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Known Preoperative Deep Venous Thrombosis and/or Pulmonary Embolus: To Flap or Not to Flap the Severely Injured Extremity?

Valerio, Ian M.D., M.S., M.B.A.; Sabino, Jennifer M.D.; Heckert, Reed M.D.; Thomas, Shane D.O.; Tintle, Scott M.D.; Fleming, Mark D.O.; Kumar, Anand M.D.

Plastic and Reconstructive Surgery: July 2013 - Volume 132 - Issue 1 - p 213–220
doi: 10.1097/PRS.0b013e318290fa70
Reconstructive: Lower Extremity: Original Articles

Background: Warfare-related extremity injury associated with pelvic and long-bone fractures, massive soft-tissue injuries, and high Injury Severity Scores predispose patients to venous thromboembolic events, including deep vein thrombosis and/or pulmonary embolism. The success of flap reconstruction in this setting has not been well described.

Methods: A retrospective review of war-related extremity injuries requiring flap coverage from 2003 to 2012 was completed, and the incidence of venous thromboembolic events determined. Outcomes compared included flap and limb salvage success rates and complications, such as partial/total flap failure, hematomas, and failed limb salvage.

Results: A total of 173 combat extremity injury flap procedures were performed during the period reviewed, with 50 of these flaps (28.9 percent of all cases) identified as having a venous thromboembolic event during the course of care. Preoperative or perioperative events affected 45 flap procedures (26 percent). In the 41 patients with a preoperative event diagnosis, 21 had deep vein thrombosis (51 percent), 17 had a pulmonary embolism (42 percent), and three had both (7 percent). The complication rate in these cases was 29 percent (most commonly flap or donor-site hematoma). While the total complication rate was similar between the event and nonevent groups (29 versus 20 percent; p = 0.141), the hematoma rate was significantly different (20 versus 5 percent; p = 0.009).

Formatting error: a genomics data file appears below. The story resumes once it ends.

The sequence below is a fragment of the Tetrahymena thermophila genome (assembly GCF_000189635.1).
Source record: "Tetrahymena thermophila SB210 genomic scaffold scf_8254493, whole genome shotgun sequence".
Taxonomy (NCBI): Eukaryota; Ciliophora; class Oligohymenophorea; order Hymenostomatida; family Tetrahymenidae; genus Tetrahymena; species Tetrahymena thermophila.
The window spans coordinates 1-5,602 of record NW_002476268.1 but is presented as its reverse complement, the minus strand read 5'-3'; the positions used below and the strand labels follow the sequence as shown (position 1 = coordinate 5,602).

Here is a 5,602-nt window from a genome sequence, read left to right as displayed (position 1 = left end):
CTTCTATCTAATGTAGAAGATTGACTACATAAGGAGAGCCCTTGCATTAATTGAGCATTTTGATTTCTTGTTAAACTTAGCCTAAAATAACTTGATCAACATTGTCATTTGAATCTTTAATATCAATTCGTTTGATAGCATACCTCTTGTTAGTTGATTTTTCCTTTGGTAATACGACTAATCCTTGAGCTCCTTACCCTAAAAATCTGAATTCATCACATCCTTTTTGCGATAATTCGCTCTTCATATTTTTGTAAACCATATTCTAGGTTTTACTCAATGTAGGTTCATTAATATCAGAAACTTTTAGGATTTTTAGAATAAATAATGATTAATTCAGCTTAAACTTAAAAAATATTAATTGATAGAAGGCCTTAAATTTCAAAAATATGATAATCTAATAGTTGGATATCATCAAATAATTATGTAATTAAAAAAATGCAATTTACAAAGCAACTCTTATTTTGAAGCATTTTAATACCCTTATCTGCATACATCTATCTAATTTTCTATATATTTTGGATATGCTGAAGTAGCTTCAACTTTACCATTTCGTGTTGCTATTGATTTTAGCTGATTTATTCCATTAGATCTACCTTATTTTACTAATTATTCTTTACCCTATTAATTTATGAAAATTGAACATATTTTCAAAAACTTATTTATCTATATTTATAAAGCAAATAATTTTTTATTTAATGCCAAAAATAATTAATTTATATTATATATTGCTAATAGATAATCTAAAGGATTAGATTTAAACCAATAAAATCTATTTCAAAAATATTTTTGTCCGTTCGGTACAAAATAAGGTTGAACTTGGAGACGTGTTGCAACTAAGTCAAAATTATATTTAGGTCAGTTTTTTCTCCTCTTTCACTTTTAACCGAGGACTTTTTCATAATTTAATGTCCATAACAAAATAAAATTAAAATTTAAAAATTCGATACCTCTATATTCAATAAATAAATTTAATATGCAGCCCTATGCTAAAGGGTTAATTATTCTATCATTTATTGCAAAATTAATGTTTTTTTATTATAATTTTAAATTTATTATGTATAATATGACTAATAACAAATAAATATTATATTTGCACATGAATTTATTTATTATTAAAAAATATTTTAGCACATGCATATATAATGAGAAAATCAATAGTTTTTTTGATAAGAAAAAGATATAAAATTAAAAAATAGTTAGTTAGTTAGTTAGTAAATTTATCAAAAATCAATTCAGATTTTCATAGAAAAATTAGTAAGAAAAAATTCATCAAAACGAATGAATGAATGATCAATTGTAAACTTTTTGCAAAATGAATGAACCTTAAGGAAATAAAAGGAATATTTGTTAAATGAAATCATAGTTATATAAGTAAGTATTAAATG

Conclusions: Venous thromboembolic events were detected in a high number of the authors’ combat-injured patients requiring extremity flap coverage. Despite preoperative events and risks of therapeutic anticoagulation, flap transfers were performed with high success rates and comparable nonhemorrhage complication rates between flap cohorts.


Bethesda, Md.

From the Plastic Surgery and Orthopaedic Surgery Services, Walter Reed National Military Medical Center.

Received for publication September 22, 2012; accepted January 14, 2013.

The views expressed in this article are those of the authors and do not necessarily reflect the official policy or position of the Department of the Navy, Army, Department of Defense, or of the United States Government.

Presented at the 29th Annual Meeting of the Northeastern Society of Plastic Surgeons, in Boston, Massachusetts, September 27 through 29, 2012, and Plastic Surgery: The Meeting 2012, in New Orleans, Louisiana, October 26 through 30, 2012.

Disclosure:The authors have no financial interest to declare in relation to the content of this article.

Ian Valerio, M.D., M.S., M.B.A., Plastic Surgery and Orthopaedic Surgery Services, Walter Reed National Military Medical Center, 8901 Wisconsin Avenue, Bethesda, Md. 20889,

©2013American Society of Plastic Surgeons